Making web applications is fun. Well, it should be fun, but it’s often not. It’s not, because there’s so many browsers, operating systems, and devices to cater to. And who has the resources to cater to every device configuration and operating system setup which the average user is likely to have? Can anyone truly cover them all?
Yet despite this challenge, it’s our responsibility to deliver the best possible experience; and to do that, we need to find a way to do reliable browser testing.
So in this post, I’m going to show you how to get started by providing you a step-by-step guide to cross-browser testing packed with tips, metrics and tools. When you’re finished, you’ll have all you need to start.
What is Browser Testing?
So what is browser testing? Known by many names, including browser compatibility testing and user experience testing, it is testing to ensuring that a website or web-application works, as expected, in a given browser.
This is based on a range of metrics, including:
- Base Functionality: Are links, dialogs, menus available as required
- User Interface: Does the appearance match the specification
- Graceful Degradation: Does the experience adjust between desktop and mobile browsers
- Responsiveness: Does the site adjust in mobile browsers based on criteria such as resolution, rotation, and location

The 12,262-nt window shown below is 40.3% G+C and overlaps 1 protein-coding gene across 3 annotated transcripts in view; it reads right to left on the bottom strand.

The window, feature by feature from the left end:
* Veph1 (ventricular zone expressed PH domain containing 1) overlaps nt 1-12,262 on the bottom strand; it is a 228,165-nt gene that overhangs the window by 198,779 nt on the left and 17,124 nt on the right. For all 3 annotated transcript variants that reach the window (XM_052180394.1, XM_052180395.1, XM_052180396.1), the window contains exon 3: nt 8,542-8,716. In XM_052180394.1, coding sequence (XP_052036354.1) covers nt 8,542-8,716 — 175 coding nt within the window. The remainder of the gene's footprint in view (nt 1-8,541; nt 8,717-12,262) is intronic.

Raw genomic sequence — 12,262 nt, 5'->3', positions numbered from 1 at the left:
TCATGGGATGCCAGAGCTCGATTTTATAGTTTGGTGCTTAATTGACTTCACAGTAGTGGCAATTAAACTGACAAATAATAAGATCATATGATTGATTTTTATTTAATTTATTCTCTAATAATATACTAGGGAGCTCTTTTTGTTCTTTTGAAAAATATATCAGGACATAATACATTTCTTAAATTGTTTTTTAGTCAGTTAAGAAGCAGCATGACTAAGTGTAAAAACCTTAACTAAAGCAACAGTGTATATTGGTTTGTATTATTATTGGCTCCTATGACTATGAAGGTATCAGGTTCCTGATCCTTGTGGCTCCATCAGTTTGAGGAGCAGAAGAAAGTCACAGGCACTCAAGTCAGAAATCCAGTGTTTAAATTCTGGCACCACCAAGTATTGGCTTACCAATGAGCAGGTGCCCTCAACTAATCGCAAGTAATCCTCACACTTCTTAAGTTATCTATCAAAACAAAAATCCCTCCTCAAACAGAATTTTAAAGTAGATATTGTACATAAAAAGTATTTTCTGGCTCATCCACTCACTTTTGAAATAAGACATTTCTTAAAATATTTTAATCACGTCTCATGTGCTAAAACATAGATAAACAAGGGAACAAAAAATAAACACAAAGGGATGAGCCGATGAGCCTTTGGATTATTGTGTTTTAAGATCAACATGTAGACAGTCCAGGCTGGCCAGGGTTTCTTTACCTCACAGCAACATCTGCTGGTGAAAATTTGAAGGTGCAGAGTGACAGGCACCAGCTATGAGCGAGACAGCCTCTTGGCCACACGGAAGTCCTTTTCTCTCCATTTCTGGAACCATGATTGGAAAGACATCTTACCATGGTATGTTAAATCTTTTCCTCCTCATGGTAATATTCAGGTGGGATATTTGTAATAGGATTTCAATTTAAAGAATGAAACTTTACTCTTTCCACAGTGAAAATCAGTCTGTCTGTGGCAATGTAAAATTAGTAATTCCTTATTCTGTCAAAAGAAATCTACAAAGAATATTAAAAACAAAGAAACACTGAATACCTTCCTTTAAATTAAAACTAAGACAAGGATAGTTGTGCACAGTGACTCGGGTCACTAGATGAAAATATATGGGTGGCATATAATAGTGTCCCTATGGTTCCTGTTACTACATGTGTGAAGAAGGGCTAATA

- Performance: Does the site load within a suitable time frame, whilst allowing for network connection speed
Automated vs. Manual Browser Testing
Now let’s look at the two basic types of testing: automated and manual. Automated testing is the ability to setup tests which can be run with little, or no, deliberate human intervention.
Manual testing, on the other hand, as the name implies, requires the deliberate involvement of a human tester to verify the functionality of an application or website.
Which One Should I Use?
That’s a good question, but not one necessarily easy to answer. To help you out though, here’s a list of questions to ask, either yourself or your team, to know which one would work best.
- Is your application/site new or legacy?
- How complex is your application/site?
- How many browsers does the application/site have to support?
- How many devices does the application/site have to support?
- How many operating systems does the application/site have to support?
- How many versions of each browser does the application/site have to support?
- Do you only have to support the latest versions?
- What are the performance criteria?
Do I Need Cross-Browser Testing?
This is something only you and your team can answer. But the simplest way to know is by referring to your design specification. If it only mandates that the application only has to work on your company’s intranet, then that’s all you need to care about.
However, if your specification mandates the latest version of every browser, across the desktop as well as iOS, Android, even Windows Phone, then you need cross-browser testing.
When to Start Cross-Browser Testing
If you need to do cross-browser testing, then the best time to start is as soon as possible. Whilst the need may not be present yet, it will likely come sooner or later.